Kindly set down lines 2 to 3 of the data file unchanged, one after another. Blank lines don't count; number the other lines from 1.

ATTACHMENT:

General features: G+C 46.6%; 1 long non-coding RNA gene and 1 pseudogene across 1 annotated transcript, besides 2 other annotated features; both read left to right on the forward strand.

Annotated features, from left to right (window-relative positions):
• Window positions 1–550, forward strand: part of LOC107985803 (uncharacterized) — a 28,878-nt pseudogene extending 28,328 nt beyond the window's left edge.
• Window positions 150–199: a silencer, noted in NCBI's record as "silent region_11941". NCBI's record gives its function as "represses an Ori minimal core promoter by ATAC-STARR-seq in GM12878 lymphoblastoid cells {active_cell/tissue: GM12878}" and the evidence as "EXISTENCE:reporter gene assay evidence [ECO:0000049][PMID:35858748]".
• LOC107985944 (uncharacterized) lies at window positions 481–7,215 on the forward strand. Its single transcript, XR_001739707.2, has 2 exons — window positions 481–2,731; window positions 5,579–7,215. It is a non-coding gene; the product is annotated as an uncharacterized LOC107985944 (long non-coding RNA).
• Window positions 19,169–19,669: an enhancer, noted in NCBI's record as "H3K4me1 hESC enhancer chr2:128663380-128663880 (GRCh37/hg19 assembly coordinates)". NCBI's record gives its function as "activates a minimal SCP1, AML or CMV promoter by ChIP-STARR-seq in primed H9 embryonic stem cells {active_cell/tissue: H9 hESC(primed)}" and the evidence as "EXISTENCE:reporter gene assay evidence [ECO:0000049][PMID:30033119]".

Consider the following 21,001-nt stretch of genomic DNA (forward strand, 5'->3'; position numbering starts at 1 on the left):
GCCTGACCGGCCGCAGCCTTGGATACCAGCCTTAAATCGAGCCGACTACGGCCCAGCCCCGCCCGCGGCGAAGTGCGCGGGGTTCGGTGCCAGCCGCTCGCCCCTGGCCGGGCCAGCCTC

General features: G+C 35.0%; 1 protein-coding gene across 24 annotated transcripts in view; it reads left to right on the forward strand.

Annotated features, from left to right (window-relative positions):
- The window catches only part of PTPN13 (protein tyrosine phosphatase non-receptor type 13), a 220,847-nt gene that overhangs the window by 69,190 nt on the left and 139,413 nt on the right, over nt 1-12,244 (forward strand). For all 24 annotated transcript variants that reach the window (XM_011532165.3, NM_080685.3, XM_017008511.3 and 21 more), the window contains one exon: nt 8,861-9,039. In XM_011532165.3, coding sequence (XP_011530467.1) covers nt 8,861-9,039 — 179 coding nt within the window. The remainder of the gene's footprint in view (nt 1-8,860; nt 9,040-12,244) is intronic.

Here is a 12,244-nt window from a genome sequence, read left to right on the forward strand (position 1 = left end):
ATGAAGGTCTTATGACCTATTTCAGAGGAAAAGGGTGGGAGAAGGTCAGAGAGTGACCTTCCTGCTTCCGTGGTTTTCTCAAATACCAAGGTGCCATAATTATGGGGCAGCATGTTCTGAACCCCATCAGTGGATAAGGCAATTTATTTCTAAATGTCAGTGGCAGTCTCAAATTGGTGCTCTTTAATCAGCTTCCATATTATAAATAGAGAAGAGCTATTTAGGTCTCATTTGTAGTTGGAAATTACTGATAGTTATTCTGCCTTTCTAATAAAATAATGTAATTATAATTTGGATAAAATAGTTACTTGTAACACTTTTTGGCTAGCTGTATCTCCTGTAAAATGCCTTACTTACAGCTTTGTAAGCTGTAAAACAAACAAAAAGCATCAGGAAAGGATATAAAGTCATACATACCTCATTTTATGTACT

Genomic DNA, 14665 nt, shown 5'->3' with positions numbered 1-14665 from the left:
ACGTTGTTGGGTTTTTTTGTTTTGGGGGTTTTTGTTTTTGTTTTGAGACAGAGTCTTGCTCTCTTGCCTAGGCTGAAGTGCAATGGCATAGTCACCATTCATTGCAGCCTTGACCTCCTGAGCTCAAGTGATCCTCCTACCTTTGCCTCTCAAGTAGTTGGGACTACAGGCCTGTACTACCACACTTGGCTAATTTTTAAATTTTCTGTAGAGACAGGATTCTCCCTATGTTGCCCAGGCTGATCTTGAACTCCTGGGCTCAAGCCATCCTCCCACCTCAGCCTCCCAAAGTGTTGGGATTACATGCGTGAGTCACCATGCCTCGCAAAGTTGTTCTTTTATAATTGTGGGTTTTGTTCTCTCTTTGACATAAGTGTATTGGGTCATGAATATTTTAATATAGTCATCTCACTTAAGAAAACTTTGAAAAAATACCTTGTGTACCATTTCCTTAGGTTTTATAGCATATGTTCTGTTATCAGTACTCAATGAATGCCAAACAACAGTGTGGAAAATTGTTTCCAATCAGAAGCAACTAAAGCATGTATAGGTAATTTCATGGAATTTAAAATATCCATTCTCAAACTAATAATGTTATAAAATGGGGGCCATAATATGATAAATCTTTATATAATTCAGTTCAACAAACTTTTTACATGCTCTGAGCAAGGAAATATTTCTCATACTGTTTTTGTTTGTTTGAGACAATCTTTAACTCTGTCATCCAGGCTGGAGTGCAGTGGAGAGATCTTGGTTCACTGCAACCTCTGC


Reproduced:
Annotated features, from left to right (window-relative positions):
• Window positions 1–550, forward strand: part of LOC107985803 (uncharacterized) — a 28,878-nt pseudogene extending 28,328 nt beyond the window's left edge.